DNADeoxyribonucleic AcidA molecule that encodes the genetic instructions used in development and functioning of all known living organisms and many viruses.
 PlasmidSmall circles of DNA which contain genes and can be transmitted between bacteria. One bacterium can contain many of these in addition to its chromosome.
 TransposonSmall fragments of DNA which can insert themselves into plasmids or chromosomes, and transmit between bacteria.
MGEMobile Genetic ElementAny genetic material which can be transmitted between different bacteria.
 GeneThe sequence of DNA which encodes a protein
 MetagenomicsSequencing all the DNA that is present in a sample (rather than an individual bacteria that has been cultured on an agarose plate)



One nucleotide on a strand of DNA, also called one base. 


A base pair = the base with its complementary pair on the other strand of the DNA double helix.

SNVSingle Nucleotide VariantA difference between two DNA strands of one nucleotide (/base).
SNPSingle Nucleotide Polymorphism
 Insertion or deletion mutationAn entire sequence of DNA is either inserted or deleted into the DNA sequence
 Sequence homologyThe similarity of a sequence. A homologous sequence is the same. Two sequences with high sequence homology are very similar.
 Vertical gene transferGenetic material is inherited from a parent cell

Programs and techniques we use to construct and analyse genomes using computers

Abbrev.Name Description
PGFEPulsed Field Gel ElectrophoresisIdentification technique—uses fragments of DNA and identifies similarity in the pattern of DNA fragments to draw conclusions as to how similar they are (e.g. tuberculosis uses a technique called MIRU-VNTR).
MLSTMulti-Locus Sequence TypingIdentification technique—small parts of DNA from the genome (at particular locations or ‘loci’) are sequenced and compared (e.g. SPA –typing for Staph. aureus: ‘ST’ = Sequence Type (as identified by this technique)).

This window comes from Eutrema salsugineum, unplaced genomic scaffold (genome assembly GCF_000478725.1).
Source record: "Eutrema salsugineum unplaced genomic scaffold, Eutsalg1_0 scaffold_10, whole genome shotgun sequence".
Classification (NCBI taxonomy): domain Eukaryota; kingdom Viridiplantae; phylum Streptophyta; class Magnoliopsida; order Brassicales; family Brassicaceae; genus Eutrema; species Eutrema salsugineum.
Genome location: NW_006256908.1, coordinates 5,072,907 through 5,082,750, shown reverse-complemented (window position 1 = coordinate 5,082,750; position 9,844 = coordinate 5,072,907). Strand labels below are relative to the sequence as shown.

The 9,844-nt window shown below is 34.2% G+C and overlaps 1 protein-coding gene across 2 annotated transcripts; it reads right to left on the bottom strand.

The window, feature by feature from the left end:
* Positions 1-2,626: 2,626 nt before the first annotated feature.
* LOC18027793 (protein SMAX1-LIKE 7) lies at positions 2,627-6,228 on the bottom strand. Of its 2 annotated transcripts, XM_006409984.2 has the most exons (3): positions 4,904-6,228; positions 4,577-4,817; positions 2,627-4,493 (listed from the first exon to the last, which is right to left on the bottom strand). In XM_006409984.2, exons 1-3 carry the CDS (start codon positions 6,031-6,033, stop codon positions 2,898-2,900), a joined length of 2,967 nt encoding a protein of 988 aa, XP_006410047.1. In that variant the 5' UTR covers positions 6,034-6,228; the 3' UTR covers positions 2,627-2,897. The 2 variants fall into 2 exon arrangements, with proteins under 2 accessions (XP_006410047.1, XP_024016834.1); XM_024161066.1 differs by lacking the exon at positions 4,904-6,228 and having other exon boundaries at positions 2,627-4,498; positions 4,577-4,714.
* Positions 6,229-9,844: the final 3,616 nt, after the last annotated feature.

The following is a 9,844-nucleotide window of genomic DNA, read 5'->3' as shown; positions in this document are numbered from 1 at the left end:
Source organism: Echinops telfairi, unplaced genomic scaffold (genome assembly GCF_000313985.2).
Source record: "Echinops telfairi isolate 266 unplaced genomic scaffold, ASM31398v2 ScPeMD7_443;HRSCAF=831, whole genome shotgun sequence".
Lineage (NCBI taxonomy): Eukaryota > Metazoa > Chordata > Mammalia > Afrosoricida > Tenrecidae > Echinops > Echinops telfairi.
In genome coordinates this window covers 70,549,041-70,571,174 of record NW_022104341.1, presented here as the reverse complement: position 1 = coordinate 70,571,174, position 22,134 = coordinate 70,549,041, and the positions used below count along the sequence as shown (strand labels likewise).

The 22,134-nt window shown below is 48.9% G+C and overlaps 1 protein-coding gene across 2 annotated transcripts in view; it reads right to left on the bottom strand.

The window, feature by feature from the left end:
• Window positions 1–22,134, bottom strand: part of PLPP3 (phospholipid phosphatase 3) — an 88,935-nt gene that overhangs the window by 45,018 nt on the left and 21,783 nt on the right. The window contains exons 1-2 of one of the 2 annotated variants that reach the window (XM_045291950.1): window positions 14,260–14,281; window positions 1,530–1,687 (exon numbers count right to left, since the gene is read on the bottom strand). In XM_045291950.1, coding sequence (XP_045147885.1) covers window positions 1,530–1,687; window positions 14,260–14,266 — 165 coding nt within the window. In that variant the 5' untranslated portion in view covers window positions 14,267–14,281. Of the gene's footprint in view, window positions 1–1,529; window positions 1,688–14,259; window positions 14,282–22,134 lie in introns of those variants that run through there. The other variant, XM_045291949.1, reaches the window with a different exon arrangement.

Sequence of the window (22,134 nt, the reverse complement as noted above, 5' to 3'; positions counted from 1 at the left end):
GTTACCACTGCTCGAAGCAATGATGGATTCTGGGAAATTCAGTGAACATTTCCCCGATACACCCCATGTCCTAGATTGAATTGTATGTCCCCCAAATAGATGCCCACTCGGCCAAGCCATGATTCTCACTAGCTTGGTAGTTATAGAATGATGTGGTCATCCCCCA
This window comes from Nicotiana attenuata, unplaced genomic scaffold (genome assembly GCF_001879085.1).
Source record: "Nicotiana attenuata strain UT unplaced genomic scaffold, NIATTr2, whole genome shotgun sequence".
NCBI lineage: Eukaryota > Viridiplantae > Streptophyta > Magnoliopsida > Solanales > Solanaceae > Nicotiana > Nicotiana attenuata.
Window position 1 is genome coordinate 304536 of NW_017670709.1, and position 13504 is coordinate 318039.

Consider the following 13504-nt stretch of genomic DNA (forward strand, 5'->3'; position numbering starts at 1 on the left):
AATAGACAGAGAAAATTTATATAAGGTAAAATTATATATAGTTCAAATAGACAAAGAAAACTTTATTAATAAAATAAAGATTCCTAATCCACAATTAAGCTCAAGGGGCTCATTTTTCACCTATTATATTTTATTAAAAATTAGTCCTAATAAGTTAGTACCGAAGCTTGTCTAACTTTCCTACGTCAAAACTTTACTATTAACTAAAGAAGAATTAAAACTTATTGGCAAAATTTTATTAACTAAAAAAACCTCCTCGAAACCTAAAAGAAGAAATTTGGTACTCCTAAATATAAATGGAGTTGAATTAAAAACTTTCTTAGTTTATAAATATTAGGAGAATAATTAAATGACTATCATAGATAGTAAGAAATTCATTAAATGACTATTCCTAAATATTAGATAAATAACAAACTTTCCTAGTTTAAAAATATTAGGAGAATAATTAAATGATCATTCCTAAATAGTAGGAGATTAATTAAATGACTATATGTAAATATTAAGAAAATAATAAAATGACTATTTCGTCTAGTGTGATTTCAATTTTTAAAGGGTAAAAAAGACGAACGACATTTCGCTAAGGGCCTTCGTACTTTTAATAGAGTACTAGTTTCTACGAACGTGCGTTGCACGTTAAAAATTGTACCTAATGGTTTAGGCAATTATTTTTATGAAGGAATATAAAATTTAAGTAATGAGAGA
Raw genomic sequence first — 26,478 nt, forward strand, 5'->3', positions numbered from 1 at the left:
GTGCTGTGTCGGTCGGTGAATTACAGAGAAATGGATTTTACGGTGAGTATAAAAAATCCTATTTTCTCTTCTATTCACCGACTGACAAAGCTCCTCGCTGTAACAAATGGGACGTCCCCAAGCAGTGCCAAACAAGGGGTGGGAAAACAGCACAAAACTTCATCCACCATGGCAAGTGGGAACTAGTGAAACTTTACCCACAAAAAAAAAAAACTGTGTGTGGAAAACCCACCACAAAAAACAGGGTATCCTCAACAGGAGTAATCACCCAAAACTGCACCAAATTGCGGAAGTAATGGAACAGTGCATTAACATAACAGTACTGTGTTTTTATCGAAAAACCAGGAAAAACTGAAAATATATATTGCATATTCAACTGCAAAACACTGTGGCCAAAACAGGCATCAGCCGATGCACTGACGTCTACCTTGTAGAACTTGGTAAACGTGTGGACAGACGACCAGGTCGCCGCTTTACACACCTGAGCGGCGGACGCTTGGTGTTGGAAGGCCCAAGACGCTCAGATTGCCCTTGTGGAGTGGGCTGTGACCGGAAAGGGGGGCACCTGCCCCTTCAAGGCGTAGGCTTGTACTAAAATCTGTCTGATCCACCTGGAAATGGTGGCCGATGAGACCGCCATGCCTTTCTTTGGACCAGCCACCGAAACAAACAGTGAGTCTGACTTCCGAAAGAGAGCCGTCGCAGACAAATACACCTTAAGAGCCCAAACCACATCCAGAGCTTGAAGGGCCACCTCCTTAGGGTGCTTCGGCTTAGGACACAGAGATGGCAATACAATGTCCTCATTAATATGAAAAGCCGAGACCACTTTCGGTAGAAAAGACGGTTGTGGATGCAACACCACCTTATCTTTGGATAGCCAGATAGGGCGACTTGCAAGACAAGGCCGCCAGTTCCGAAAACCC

WGSWhole Genome SequencingThe entire genome (rather than just parts of it) are sequenced>
 Sanger sequencingThis involves sequencing the genome one nucleotide at a time. It was the first method pioneered that allowed whole-genome sequencing, but is much slower than new techniques
NGSNext-Generation SequencingThis refers to a number of techniques which allow ‘high throughput’ sequencing where entire genomes can be sequenced in hours to days.
 Shotgun sequencing/Short read sequencingThis involves breaking the entire genome into fragments,(around 150-300 nucleotides long)  and sequencing these fragments all at the same time. This makes sequencing long pieces of DNA much faster, but the DNA sequence then needs to be reassembled using complex computer algorithm. As of 2002-2017 this is the cheapest, most widely used type of whole-genome sequencing.
 Long read sequencingA long sequence of DNA is sequenced together, so computer re-assembly programs are not needed. This is potentially very useful, but the technology is developing and quite expensive.
 NanoporeA company that make DNA sequencers like the MinION and GridION, which do long read sequencing quickly and cheaply, on small portable devices. As of 2017 the accuracy is not as high as other technologies but is improving.
 PacBio/SMRT PacBio make long-read DNA sequencing technology using a technique they call Single Molecule Real Time Sequencing (SMRT). It is much more accurate than other technologies as isn’t reliant on error-prone computer assembly algorithms, but is much more expensive as of 2017.
 Illumina Illumina are a company that make widely-used short-read DNA sequencing machines such as the HiSeq and MiSeq

A few more DNA sequencing terms

Abbrev.Name Description
 ReadA small fragment of DNA which has been sequenced.
 ContigA number of small fragments which all ‘fit’ together to create a longer sequence (contiguous sequence)
 De novo assemblyA technique where fragments of DNA are all assembled together to create a genome ‘from new’
 MappingFragments of DNA are compared with a known ‘reference genome’, and fragments with the same sequence as a part of the reference gene are ‘mapped’ or ‘aligned’ to this part. The genome is then assembled. 


Coverage = how much of the reference gene/genome has fragments which map to it.

BLASTBasic Locus Alignment Search ToolA sequence of DNA is compared with a database of known sequences, enabling us to find out what genetic material is in our sample.